Yes, it’s true that the initial cost of lithium-ion batteries is MUCH more expensive than an alternative option. (See Initial Cost per Battery Capacity graph.) Since lithium-ion is a newer technology, it’s likely that it has the potential to catch up and reduce that cost gap compared to these matured battery technologies that have been around much longer. Lithium-ion batteries will reduce in price and will drop below $400 per kWh in the near future. But is it fair to compare batteries by the initial price tag and the rated capacity? Absolutely not.

The above graph can steer someone in the wrong direction about very different battery technologies. The initial cost of a battery is important when budgeting for the system, but it can be shortsighted to only focus on keeping the initial cost down when a more expensive battery can save money in the long run.

This Total Lifecycle Cost graph is a better comparison because it takes into account the depth of discharge and the typical lifecycle. In this case, flooded lead-acid batteries have the lowest lifecycle cost, but that is assuming they are properly maintained and are not abused. This is a best-case scenario. If they get discharged past 50% frequently or if the maintenance gets neglected, then they won’t last as long, thereby increasing their lifecycle cost. Lithium-ion batteries require little maintenance and are more resilient to irregular discharging. When taken together, these factors make the lithium-ion battery more appealing for an Off Grid solar energy system. Bottom line, lithium-ion have about six times the number of cycles compared to a lead-acid.

The Incumbent: Lead-Acid

For now, your safest bet is to use the tried-and-true lead acid battery for your off grid energy storage. The solar charge controllers and inverters available on the market today are designed to work with lead-acid and have years of field testing, which has worked out all the kinks. The initial price tag is still a significant savings over lithium-ion. If lead-acid batteries are maintained properly, they will function at 80–90% efficiency, but good luck with that maintenance.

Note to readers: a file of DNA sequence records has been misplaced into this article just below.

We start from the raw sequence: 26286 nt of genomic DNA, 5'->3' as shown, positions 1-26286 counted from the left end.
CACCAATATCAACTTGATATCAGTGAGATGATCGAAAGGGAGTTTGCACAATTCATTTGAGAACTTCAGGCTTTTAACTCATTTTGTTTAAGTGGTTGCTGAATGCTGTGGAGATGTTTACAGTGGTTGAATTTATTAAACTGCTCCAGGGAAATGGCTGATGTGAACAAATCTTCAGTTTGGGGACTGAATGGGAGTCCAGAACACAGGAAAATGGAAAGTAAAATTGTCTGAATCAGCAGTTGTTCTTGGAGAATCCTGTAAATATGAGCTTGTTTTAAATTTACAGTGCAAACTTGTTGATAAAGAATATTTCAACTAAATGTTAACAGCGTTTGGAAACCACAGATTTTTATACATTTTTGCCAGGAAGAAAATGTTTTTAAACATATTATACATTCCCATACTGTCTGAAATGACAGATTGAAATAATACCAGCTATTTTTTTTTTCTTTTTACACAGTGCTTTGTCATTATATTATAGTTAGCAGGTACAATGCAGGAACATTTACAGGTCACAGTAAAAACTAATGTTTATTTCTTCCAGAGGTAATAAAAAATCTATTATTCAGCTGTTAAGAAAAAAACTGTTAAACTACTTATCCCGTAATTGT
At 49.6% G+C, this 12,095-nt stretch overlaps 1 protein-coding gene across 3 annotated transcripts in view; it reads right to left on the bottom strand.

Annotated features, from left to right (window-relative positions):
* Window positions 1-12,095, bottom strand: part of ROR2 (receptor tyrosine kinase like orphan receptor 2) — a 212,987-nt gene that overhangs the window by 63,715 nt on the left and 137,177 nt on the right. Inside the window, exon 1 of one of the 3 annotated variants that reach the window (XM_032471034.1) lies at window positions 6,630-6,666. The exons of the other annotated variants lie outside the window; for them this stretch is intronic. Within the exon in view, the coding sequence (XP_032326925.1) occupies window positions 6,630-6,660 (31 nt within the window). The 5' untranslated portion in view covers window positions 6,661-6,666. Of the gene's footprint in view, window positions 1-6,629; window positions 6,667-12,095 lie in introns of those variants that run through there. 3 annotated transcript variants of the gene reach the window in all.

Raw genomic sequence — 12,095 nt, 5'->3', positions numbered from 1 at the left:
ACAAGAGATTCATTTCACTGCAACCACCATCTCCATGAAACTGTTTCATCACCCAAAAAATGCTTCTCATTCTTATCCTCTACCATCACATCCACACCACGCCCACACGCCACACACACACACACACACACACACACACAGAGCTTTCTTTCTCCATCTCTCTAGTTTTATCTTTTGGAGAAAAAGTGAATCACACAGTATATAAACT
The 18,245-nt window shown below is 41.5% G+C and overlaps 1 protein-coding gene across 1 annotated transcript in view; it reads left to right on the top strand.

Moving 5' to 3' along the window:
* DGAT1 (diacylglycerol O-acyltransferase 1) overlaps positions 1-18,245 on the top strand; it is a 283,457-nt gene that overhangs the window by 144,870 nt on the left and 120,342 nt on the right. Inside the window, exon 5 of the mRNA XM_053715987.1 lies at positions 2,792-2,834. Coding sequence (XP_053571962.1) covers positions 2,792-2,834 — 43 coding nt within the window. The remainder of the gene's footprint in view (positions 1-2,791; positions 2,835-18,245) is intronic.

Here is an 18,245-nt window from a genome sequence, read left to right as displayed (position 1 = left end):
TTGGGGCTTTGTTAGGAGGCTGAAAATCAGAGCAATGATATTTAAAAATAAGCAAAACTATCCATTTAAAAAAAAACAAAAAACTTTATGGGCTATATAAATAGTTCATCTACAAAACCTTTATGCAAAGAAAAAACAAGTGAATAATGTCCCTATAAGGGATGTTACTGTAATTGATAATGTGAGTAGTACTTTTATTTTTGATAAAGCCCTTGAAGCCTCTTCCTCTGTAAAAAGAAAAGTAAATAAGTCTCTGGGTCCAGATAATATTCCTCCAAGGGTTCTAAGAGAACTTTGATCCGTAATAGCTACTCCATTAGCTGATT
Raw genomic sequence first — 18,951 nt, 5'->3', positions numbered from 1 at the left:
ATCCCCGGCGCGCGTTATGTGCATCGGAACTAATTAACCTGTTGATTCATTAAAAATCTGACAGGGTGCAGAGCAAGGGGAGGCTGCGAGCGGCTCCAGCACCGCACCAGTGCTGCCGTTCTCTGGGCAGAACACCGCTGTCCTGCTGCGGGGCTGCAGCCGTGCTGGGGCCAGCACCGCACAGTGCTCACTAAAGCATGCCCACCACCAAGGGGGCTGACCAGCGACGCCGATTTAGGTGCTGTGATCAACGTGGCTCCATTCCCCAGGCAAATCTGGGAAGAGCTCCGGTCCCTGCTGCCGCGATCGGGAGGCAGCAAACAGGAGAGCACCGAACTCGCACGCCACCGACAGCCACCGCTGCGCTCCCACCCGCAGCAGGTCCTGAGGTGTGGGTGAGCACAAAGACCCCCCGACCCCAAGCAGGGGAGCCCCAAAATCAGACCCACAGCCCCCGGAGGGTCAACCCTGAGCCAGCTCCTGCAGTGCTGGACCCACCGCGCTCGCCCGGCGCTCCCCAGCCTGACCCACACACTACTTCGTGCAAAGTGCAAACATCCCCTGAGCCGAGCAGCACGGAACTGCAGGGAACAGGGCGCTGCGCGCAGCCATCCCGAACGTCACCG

The two main types of lead-acid batteries are flooded and VRLA (Valve Regulated Lead-Acid). Flooded lead-acid batteries are the least expensive but also the least resilient to damage requiring significant care and maintenance. If you want to avoid the need of maintenance then VRLA might be good but they are typically twice the price and have a shorter cycle life compared to the flooded type. Commonly called “sealed” batteries, VRLA are not technically sealed but are valve regulated to allow for off-gassing. Check out my other article, Choosing a Lead Acid Battery for Off Grid Solar.

The Newcomer: Lithium-Ion

For decades lead-acid batteries have been the dominant choice for Off Grid solar systems, but with the growth of electric vehicles, lithium-ion battery technology has improved and become a viable option for Off Grid solar.

In 2016, lithium-ion batteries were just beginning to be used for large-scale solar systems, but they have been used for portable and handheld solar systems for years. Due to their enhanced energy density and ease of transport, you should seriously consider using lithium-ion batteries when planning a portable solar energy system.

About the Author

Joe O’Connor, author of Off Grid Solar: A handbook for Photovoltaics with Lead-Acid or Lithium-Ion batteries. Seeking to amplify his impact after over a decade of traveling to remote places to install solar, Joe decided to share his knowledge and experience in solar energy systems by writing a book. Joe has built off grid solar energy systems in the U.S., Haiti, Nepal, Portugal, Guatemala, and most recently in Virunga National Park, Democratic Republic of the Congo. To learn more about his work in Congo, click here to read SolarCity, Tesla, and Virunga, Building Solar Micro Grids for the guardians of Africa’s oldest and most biodiverse national park.

Thanks for reading my story! Please recommend this post (by clicking the like button) so other people can see it. To learn more about my book about Off Grid Solar visit and be sure to connect with me on Twitter and LinkedIn.



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Joe O'Connor

Joe O'Connor

Business Development Engineer at @NuvationEnergy. Author of Off Grid Solar. Fellow @NYUReynolds. Consultant, speaker, writer on solar.